Sounds That Could Harm Your Hearing

Sounds That Could Harm Your Hearing

Noise-induced hearing loss (NIHL) is on the rise again. After declining somewhat toward the end of the 20th century, new generations of Americans are experiencing NIHL. While about 10% of millennials have hearing loss due to noise exposure, the members of Gen-Z have it at a rate of 17%. This is especially concerning when we consider that Gen-Z is the younger of the two generations.

About Noise-Induced Hearing Loss (NIHL)

Any sounds above 85 dBA (decibels A-weighted) can cause hearing loss after about 8 hours of exposure. This is the metric that the Occupational Safety and Health Administration (OSHA) uses to protect workers from NIHL in hazardous sonic environments. If a worker’s job exposes them to 85 dBA or higher throughout their shift, the employer must take several steps to protect the worker’s hearing. 85 dBA is about the noise level we experience mowing the lawn with a gas-powered mower.

For every additional 3 dBA of noise, the safe period of exposure is cut in half. That means by the time sound reaches 100 dBA, only about 15 minutes of exposure can cause permanent hearing loss. 100 dBA is about the noise level we experience while riding a motorcycle, or at the average high school dance. At 130 dBA, hearing loss happens nearly instantaneously. We can experience this level of sound by standing on the tarmac during a jet’s takeoff. Gunfire tends to be even louder than this, reaching 140–175 dBA.

One way that we can lessen the impact that a sound has on our hearing is to move further away from it. This may not always be possible depending on the situation, but for every doubling of our distance from a sound source, the effective decibel level drops by 6 dBA. In other words, there’s a big difference between mowing the lawn and hearing your neighbor, two houses down, mow their lawn.

Measuring Sound to Stay Safe

If you’re unsure of whether you’re being exposed to unsafe sound levels in a given situation—or on a regular basis—you should take a measurement of the environmental sound at your listening position (where your ears are in the space).

You can download an SPL (sound pressure level) meter app for your smartphone. While these tend to be more accurate on iOS devices, where the microphone sensitivity is standardized, they may be less accurate on Android devices unless you calibrate them. Calibration requires the use of a separate SPL meter that is known to be accurate.

A dedicated SPL meter can be purchased for around $20. These should be even more accurate than apps run on iOS devices, but can also be used to calibrate apps for general use when you don’t have your dedicated SPL meter with you.

Use Earplugs

There are several types of earplugs, but they are all successful at doing the most important thing: protecting your ears! Remember to ensure that your earplugs are rated to attenuate (reduce) the sound by the appropriate amount. This is represented as NRR, or “noise reduction rating.” Earplugs even with an NRR of 33 (highest available for typical earplugs) will not be appropriate for shooting firearms, where the decibel levels reach 175 dBA. That would still expose you to an ear-splitting 142 dBA! (Firearms enthusiasts should wear both earplugs and earmuffs, or purchase custom hearing protection designed for firearms use.)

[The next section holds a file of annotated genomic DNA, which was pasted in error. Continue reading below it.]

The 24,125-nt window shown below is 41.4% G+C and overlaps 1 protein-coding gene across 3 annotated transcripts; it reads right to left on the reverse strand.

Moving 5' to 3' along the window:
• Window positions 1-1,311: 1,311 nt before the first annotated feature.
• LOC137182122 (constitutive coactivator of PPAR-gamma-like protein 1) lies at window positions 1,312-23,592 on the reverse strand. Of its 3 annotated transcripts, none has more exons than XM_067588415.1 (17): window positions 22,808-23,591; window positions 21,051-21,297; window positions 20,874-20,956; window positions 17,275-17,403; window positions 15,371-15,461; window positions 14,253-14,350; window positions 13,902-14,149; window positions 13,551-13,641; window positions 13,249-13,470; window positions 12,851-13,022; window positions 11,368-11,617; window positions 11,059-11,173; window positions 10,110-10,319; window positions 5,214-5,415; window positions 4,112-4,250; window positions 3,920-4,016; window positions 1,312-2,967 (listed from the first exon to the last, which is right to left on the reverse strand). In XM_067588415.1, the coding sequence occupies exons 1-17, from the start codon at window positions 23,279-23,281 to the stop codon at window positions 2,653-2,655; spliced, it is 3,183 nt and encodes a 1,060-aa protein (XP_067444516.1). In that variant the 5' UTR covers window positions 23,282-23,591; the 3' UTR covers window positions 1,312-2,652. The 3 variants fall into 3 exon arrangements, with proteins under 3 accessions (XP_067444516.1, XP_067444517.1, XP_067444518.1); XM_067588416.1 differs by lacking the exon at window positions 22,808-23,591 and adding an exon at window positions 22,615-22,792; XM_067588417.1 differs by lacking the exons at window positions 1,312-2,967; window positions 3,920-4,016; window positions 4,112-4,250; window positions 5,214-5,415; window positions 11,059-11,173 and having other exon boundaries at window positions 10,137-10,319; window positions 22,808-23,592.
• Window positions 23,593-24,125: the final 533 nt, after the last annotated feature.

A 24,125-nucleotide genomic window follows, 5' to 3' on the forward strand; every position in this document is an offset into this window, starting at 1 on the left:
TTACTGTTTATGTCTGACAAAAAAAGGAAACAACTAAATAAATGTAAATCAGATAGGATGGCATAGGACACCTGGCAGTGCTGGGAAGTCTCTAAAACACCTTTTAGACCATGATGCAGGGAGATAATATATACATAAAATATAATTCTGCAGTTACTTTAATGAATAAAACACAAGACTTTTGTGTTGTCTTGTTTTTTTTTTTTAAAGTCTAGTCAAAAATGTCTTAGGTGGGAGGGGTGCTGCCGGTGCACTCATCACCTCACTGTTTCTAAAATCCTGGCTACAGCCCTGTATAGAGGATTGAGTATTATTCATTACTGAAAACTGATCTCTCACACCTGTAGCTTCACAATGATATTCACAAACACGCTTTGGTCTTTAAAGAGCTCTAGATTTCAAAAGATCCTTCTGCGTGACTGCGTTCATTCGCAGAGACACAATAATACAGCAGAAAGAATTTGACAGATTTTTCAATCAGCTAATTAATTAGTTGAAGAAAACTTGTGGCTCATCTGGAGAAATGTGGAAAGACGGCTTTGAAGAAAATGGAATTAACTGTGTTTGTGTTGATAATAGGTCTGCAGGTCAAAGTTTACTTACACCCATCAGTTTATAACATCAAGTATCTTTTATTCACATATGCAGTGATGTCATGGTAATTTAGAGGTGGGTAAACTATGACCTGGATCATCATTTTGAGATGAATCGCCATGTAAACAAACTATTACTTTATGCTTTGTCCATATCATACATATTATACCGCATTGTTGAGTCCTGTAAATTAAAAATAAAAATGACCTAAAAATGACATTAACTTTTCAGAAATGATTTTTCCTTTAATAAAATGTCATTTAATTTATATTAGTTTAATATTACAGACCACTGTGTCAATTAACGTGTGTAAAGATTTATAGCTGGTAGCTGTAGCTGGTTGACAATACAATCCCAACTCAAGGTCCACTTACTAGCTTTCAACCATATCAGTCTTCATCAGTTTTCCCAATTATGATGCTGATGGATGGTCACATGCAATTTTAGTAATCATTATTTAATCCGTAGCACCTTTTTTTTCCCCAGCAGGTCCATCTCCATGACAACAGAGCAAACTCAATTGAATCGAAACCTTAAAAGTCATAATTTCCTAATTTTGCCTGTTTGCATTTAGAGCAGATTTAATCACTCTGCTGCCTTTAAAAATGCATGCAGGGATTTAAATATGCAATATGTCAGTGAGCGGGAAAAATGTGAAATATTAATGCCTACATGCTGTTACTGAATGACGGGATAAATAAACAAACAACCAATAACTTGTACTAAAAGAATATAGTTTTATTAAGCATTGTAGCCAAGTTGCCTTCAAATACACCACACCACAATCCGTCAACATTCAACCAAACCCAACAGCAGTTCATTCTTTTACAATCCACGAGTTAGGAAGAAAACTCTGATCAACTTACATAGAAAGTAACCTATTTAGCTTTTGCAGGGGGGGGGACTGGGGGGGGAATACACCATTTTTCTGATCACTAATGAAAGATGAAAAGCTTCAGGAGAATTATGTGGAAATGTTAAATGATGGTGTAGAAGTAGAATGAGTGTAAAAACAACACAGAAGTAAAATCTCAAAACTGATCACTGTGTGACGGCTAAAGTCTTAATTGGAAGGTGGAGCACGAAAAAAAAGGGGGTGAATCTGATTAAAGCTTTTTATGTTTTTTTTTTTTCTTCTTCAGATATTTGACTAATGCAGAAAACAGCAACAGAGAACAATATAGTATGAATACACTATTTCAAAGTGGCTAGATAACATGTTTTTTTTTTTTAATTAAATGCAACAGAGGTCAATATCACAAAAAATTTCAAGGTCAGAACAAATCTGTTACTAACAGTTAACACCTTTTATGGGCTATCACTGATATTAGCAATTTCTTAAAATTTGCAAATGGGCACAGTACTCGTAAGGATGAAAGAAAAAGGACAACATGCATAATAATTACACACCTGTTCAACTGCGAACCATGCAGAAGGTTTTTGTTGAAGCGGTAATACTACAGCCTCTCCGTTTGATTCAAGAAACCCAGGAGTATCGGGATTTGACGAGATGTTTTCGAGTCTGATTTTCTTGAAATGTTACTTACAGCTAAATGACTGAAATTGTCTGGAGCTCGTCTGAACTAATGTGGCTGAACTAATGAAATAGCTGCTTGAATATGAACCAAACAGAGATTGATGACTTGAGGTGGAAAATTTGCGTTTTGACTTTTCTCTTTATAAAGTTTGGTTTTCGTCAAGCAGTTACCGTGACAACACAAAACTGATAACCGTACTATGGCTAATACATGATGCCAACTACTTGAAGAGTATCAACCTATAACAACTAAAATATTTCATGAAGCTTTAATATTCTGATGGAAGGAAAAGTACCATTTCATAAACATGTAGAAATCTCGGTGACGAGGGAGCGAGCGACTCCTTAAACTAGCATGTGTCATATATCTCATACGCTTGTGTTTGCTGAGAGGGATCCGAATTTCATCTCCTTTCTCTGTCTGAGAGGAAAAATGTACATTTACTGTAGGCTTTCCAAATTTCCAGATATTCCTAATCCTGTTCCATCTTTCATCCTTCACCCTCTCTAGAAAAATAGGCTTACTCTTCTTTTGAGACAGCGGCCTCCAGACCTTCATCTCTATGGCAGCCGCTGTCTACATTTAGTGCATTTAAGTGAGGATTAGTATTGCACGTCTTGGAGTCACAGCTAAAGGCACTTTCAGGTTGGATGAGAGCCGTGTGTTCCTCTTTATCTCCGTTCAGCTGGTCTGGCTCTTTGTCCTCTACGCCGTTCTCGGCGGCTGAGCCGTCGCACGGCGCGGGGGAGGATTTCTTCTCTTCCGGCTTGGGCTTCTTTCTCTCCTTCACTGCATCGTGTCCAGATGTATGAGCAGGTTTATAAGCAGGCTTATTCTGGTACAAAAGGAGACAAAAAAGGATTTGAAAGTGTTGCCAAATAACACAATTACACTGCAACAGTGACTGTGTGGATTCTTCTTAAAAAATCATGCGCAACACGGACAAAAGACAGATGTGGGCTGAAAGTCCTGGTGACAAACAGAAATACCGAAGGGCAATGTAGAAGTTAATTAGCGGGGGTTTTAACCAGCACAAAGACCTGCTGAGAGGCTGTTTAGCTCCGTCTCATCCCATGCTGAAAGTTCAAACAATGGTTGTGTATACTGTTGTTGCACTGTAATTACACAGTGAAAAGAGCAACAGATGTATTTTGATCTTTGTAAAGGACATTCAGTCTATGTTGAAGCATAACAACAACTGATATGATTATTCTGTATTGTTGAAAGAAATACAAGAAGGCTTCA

Disposable Earplugs

These cost around $1.00 or less per pair, and are intended for one-time use. They are typically manufactured out of foam and tend to have a low NRR. While they are certainly effective at blocking out sound, they tend to upset the balance of the frequency spectrum, attenuating high frequencies more than low ones. This can create an unnatural sound and make music-listening less enjoyable. Some may also find them uncomfortable or ineffective, depending on the individual’s ear canal shape.

Reusable OTC Earplugs

Reusable earplugs come in a variety of shapes and sizes, typically using a flexible silicone tip. They may cost between $15–30. They attenuate more sound than disposables, in many cases (though note that this is not always desirable). While they typically attenuate frequencies more evenly between low and high, they still do not reach the sound quality offered by custom hearing protection.

Custom Hearing Protection

Custom-molded earplugs require that we take an impression of your ear canal. This is sent to a lab where an earplug is manufactured that fits your ear canal perfectly. We’ll talk with you about the activities for which you intend to use your earplugs, and ensure you receive the appropriate amount of attenuation. Custom hearing protection can also be a more cost-effective way than disposable earplugs for employers to provide hearing protection to employees, as they can be used daily for years.

If you’re interested in custom hearing protection or hearing aids, or you’re simply due for a hearing test, make an appointment today and ensure that your ears receive the care they need to keep working their best.

Kenneth H. Wood, BC-HIS
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